A new organic programme in the US has lifted sales of organic food and drink while western Europe saw growth slowing down on 2002 figures.
A new report on the global organic food and drink market from UK market analysts Organic Monitor finds North America in the number one slot thanks to the implementation of the National Organic Programme (NOP) that succeeded in raising the profile of organic products - today highly visible in mainstream retailers.
Fresh fruit and vegetables boast the biggest market share, although Americans are generally buying organic food and drink products as they are seen to be healthier and more natural than their non-organic equivalents.
The western European market is the second largest in the world. Market growth slowed to 7.8 per cent in 2002 with a number of countries reporting slowing growth rates. The German market was hit by the Nitrofen food scandal while consumer demand in other countries - such as the UK and Denmark - appears to be stabilising. Italy and Switzerland continue to report high sales growth.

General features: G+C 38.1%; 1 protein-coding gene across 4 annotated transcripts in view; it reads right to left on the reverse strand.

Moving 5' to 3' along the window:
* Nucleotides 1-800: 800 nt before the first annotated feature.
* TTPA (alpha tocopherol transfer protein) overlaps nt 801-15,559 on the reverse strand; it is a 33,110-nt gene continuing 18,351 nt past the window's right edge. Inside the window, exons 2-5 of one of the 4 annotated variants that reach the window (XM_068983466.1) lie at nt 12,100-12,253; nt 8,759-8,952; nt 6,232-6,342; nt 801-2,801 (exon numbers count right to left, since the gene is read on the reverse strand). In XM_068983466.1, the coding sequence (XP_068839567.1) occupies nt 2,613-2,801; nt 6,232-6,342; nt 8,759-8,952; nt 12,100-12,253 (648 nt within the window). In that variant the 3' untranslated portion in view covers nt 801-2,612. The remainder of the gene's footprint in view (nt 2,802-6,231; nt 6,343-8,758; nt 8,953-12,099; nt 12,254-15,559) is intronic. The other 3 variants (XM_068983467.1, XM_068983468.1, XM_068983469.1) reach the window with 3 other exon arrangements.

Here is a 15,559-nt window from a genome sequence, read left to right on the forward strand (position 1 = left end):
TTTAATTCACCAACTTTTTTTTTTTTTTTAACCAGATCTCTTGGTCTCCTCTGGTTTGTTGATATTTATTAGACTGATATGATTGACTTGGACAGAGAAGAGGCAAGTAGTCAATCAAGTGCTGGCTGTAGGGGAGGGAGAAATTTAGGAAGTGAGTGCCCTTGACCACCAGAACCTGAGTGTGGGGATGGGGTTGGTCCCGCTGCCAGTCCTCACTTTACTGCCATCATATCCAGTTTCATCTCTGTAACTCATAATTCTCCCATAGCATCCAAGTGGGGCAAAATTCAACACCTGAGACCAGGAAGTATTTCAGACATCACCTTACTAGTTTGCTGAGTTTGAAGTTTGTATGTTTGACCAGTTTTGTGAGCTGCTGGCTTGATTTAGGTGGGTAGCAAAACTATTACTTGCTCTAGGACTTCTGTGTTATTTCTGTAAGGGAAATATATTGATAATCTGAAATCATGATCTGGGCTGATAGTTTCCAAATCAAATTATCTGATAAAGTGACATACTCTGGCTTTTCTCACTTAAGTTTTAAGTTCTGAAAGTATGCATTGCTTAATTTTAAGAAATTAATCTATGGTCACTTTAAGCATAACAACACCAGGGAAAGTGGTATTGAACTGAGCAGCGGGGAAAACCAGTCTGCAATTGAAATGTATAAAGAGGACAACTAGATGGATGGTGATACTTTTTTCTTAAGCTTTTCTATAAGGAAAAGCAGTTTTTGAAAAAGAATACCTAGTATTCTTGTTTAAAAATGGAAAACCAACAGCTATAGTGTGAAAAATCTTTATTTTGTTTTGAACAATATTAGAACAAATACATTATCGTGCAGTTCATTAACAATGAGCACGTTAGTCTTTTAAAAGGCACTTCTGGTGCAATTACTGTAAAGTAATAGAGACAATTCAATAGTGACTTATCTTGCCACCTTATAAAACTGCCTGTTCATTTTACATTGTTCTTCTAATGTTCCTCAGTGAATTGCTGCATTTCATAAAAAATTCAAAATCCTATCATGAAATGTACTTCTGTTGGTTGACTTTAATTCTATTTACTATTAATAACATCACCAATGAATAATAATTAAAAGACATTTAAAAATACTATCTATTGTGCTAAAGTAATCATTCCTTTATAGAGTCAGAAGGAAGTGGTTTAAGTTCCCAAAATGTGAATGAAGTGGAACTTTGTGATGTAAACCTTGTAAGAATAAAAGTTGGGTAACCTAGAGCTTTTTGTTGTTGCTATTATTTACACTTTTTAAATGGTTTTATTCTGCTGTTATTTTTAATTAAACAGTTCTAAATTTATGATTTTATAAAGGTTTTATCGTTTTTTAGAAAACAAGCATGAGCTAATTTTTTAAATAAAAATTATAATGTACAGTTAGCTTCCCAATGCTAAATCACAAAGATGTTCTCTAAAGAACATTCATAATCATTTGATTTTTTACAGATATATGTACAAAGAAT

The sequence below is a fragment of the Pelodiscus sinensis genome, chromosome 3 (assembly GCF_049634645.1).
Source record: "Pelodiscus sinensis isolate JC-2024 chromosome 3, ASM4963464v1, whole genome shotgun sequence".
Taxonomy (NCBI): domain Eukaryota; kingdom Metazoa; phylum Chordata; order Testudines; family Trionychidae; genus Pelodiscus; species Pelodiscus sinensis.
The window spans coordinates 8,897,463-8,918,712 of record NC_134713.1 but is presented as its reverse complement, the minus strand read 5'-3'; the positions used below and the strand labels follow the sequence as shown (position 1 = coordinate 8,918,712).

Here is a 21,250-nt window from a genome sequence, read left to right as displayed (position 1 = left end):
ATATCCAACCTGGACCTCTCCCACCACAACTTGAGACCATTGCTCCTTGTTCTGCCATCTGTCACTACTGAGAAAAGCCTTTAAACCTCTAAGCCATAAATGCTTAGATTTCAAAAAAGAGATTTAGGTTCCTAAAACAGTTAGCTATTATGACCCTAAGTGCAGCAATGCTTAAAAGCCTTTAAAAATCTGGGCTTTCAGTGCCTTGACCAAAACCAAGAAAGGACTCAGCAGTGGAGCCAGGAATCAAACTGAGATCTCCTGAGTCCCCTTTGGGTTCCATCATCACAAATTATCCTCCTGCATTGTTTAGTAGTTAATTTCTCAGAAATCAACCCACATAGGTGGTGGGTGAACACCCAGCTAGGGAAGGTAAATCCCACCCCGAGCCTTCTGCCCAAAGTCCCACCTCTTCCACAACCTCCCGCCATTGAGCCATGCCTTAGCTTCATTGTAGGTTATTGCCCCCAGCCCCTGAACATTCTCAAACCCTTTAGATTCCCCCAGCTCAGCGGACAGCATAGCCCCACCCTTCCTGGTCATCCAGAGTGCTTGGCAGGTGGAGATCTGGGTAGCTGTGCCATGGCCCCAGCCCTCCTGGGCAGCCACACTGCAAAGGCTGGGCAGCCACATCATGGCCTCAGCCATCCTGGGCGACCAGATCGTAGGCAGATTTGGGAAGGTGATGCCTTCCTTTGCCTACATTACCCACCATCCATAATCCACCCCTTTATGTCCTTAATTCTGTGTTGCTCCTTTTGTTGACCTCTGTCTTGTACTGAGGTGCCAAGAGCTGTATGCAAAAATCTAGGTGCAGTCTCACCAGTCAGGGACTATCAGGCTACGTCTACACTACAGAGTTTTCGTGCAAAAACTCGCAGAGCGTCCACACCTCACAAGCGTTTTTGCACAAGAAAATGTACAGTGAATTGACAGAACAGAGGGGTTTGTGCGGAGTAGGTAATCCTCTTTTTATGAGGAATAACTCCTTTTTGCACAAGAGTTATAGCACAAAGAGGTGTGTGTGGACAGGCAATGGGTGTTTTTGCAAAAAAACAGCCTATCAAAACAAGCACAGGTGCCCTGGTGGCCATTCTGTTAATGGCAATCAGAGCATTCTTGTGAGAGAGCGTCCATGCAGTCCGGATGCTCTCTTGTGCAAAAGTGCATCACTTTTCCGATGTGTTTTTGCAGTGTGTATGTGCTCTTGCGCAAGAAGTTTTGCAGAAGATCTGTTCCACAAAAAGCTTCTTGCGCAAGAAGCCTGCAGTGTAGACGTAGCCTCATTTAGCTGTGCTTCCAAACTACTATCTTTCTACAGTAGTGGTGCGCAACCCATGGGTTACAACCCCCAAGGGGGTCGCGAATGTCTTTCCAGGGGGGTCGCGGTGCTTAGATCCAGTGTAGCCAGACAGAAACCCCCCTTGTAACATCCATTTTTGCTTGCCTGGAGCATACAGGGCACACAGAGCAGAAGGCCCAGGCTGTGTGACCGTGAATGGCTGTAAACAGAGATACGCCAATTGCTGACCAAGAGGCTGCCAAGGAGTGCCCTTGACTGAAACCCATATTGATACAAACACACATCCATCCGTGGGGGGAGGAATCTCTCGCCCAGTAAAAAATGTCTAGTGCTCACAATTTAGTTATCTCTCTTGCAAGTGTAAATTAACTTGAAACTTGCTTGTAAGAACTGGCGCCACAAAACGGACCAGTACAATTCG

According to the report, some European countries are suffering from overcapacity - the knock on effect of slowing growth rates.
On the whole, organic food production is being stepped up in the four corners of the globe with almost 23 million hectares of farmland managed organically.
Developing countries are seeing much of the increase, where some farmers, encouraged by goverments, are attracted to the export benefits of organic food production. But the report raises a note of caution, warning that the potential of export markets is often overstated.
Market growth rates are slowing and supply-demand imbalances are expected to become a feature of the global organic food industry.
While the industrialised world will glean most organic revenues, other regions are likely to show high growth due to the growing popularity of regional markets, highlights the report. The formation of trading blocs and convergence of consumer demand will also stimulate demand in other countries.
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